Cash crisis linked to the coronavirus? Think long term, even for quick financing plans
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The coronavirus pandemic is causing financial strain in millions of homes. In the past five weeks alone, more than 26 million workers have filed for unemployment. In the meantime, the bills are coming due, from rent to property taxes.
Overall, this adds to a cash shortage for some consumers. It can be tempting to find a source of quick cash, but even in a crisis, it’s best to avoid expensive products that can make it harder to find a solid financial foundation in the long run, financial experts say. .
The first step is to do a quick audit of your finances, says Ken Lin, founder and CEO of Credit Karma. This will help you understand your essential costs, like rent and groceries, and determine where you can cut back. It will also help you determine how much extra money you need to help you out.
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“Create a budget and plan your planned spending over the next three, six and nine months,” Lin told USA TODAY. “If you absolutely need to borrow money, it’s important to assess your options.
Avoid products that could add to your long-term financial distress like the ones below, he says.
Transfer payday loans
Even at the best of times, these products receive bad reviews from consumer advocates because of their sky-high interest rates, which often lock consumers into repeated borrowing cycles. Payday loans are short-term cash advances that typically charge between $ 10 and $ 30 for every $ 100 borrowed, a rate that can equal an APR of nearly 400%, according to the Consumer Financial Protection Bureau.
Cash advances by credit card
It might seem like a quick way to get your hands on some cash, but it’s not the smartest approach, says Howard Dvorkin, CPA and president of financial services site Debt.com.
“Most cards charge you a transaction fee, so right off the bat you get hit with a fee,” he adds.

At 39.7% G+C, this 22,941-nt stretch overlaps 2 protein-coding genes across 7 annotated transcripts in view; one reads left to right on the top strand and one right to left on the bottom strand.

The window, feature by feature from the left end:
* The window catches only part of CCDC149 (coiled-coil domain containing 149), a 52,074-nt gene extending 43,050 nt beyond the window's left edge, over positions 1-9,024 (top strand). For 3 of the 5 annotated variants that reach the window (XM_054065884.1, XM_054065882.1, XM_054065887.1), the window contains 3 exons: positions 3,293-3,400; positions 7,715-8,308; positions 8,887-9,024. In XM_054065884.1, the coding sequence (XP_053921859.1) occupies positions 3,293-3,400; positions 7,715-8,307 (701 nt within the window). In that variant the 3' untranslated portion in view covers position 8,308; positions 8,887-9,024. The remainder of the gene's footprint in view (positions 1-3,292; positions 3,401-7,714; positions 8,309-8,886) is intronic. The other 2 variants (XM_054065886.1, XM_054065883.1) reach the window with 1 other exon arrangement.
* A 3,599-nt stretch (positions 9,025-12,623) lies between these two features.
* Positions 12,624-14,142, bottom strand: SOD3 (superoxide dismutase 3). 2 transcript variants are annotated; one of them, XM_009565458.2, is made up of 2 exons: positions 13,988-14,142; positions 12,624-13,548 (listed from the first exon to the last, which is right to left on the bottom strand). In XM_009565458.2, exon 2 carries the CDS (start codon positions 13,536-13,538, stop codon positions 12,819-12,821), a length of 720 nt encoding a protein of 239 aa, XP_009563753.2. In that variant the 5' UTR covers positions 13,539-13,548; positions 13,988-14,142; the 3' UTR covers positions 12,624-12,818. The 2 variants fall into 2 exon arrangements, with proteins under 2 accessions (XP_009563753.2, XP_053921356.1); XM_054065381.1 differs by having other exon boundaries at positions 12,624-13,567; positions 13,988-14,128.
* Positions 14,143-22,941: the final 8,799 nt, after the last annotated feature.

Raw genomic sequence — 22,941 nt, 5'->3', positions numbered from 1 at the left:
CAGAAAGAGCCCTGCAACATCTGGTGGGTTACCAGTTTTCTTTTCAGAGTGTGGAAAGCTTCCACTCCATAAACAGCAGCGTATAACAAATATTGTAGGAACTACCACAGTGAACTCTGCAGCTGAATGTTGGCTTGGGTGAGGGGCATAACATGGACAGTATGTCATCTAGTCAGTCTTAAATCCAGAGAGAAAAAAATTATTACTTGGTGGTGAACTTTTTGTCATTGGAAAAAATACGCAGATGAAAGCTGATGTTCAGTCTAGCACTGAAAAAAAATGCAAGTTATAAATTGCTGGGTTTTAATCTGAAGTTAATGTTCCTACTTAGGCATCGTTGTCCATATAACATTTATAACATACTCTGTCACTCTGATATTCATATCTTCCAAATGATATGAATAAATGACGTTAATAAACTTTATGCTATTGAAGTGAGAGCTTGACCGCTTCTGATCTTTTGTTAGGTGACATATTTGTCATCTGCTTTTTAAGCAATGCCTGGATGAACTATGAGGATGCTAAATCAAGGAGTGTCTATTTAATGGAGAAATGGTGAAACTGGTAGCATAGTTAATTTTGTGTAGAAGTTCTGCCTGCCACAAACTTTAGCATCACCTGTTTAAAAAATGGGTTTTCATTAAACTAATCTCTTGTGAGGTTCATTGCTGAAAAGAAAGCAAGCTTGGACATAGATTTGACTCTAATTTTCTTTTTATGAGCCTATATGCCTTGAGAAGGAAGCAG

Depending on your card, these fees can range from 3% to 5% of the amount advanced. On top of that, your credit card company will charge interest on the advance, which is typically higher than your regular purchase APR. And the cash advance starts earning interest immediately, compared to the grace period you get with regular credit card charges, says Matt Schulz, chief industry analyst at CompareCards.
Should we draw on our retirement savings?
It might be tempting to dip into your retirement savings, especially after the CARES stimulus package temporarily eased the rules on hardship distributions. Consumers under the age of 59 and a half who have been affected by the crisis can withdraw up to $ 100,000 from their retirement savings without incurring the usual 10% penalty.
It can be tempting to resolve a crisis in the short term, but can create longer term problems, says Credit Karma’s Lin.
“Your money should accumulate in a retirement account, which means it only increases over time,” he notes. “So the money you take out today could have been worth a lot more decades from now.”
Where to best look for money in a crisis
Instead of turning to high-interest loans or dipping into retirement savings, there are other options that may come with lower interest rates and lower risk, financial experts say.
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Millions of Americans will receive stimulus payments this month, with the Treasury first sending the checks to taxpayers who have included their direct deposit information on their tax returns. Most adults who earn less than $ 75,000 will receive a check for $ 1,200, while married couples will receive $ 2,400, while each child under 17 will receive $ 500.
The IRS and the Treasury have created a portal where taxpayers can submit their direct deposit information, which should help them get payments faster than waiting for paper checks.
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These loans, typically offered by banks like Marcus by Goldman Sachs and PNC, may offer lower rates than credit cards. Current rates range from around 5% to 30% of APR, with lower rates offered to consumers with higher credit scores.
Some credit unions are offering COVID-19 relief loans, which are aimed at helping their members cope with loss of income during the crisis.
Often times, these loans carry lower interest rates than those offered by the big banks. The Navy Federal Credit Union, for example, offers loans of up to $ 5,000 to members affected by the crisis, with an APR of 6%. Other credit unions offer APRs with 0% interest for an initial repayment period, such as the Northern Credit Union in New York.
Assets other than pension funds
Some consumers may overlook assets they can sell to raise cash, like automobiles or “toys” like all-terrain vehicles, says Nicholas Yrizarry, President and CEO of Laguna Hills, Calif., Align Wealth Advisors.
“A lot of families have two, three, four cars,” he notes. “There are so many costs associated with owning things,” like insurance for vehicles.
Likewise, financial experts say you may want to consider refinancing your home or considering a home equity line of credit. While these steps incur a fee and can take weeks, this is another option available to homeowners.
There is also a silver lining, says Yrizarry: “The rates are really, really low. “
Aimee Picchi is an economics reporter whose work appears in publications such as USA TODAY, CBS News and Consumer Reports. She spent nearly a decade covering tech and media for Bloomberg News. You can find her on Twitter at @aimeepicchi.